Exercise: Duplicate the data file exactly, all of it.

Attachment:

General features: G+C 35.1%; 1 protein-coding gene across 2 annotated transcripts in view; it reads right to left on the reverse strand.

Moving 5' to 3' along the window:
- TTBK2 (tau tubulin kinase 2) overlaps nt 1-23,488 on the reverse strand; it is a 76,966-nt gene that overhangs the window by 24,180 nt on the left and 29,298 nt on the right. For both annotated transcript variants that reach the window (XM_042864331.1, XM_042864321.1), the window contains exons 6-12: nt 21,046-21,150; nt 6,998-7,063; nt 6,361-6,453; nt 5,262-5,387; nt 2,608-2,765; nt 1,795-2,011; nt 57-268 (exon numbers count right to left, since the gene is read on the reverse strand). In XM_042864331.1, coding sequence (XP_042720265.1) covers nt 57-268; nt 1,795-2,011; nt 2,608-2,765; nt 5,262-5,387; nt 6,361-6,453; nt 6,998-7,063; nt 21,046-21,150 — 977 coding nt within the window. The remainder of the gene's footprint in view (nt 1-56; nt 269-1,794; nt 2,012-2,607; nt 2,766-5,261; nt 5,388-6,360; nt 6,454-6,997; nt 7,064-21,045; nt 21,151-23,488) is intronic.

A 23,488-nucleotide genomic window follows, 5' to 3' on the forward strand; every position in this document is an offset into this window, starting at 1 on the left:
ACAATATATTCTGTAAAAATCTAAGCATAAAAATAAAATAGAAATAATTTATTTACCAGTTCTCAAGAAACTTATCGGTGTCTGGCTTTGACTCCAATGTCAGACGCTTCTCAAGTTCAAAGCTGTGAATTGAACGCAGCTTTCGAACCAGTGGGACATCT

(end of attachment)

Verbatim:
General features: G+C 35.1%; 1 protein-coding gene across 2 annotated transcripts in view; it reads right to left on the reverse strand.

Moving 5' to 3' along the window:
- TTBK2 (tau tubulin kinase 2) overlaps nt 1-23,488 on the reverse strand; it is a 76,966-nt gene that overhangs the window by 24,180 nt on the left and 29,298 nt on the right. For both annotated transcript variants that reach the window (XM_042864331.1, XM_042864321.1), the window contains exons 6-12: nt 21,046-21,150; nt 6,998-7,063; nt 6,361-6,453; nt 5,262-5,387; nt 2,608-2,765; nt 1,795-2,011; nt 57-268 (exon numbers count right to left, since the gene is read on the reverse strand). In XM_042864331.1, coding sequence (XP_042720265.1) covers nt 57-268; nt 1,795-2,011; nt 2,608-2,765; nt 5,262-5,387; nt 6,361-6,453; nt 6,998-7,063; nt 21,046-21,150 — 977 coding nt within the window. The remainder of the gene's footprint in view (nt 1-56; nt 269-1,794; nt 2,012-2,607; nt 2,766-5,261; nt 5,388-6,360; nt 6,454-6,997; nt 7,064-21,045; nt 21,151-23,488) is intronic.

A 23,488-nucleotide genomic window follows, 5' to 3' on the forward strand; every position in this document is an offset into this window, starting at 1 on the left:
ACAATATATTCTGTAAAAATCTAAGCATAAAAATAAAATAGAAATAATTTATTTACCAGTTCTCAAGAAACTTATCGGTGTCTGGCTTTGACTCCAATGTCAGACGCTTCTCAAGTTCAAAGCTGTGAATTGAACGCAGCTTTCGAACCAGTGGGACATCT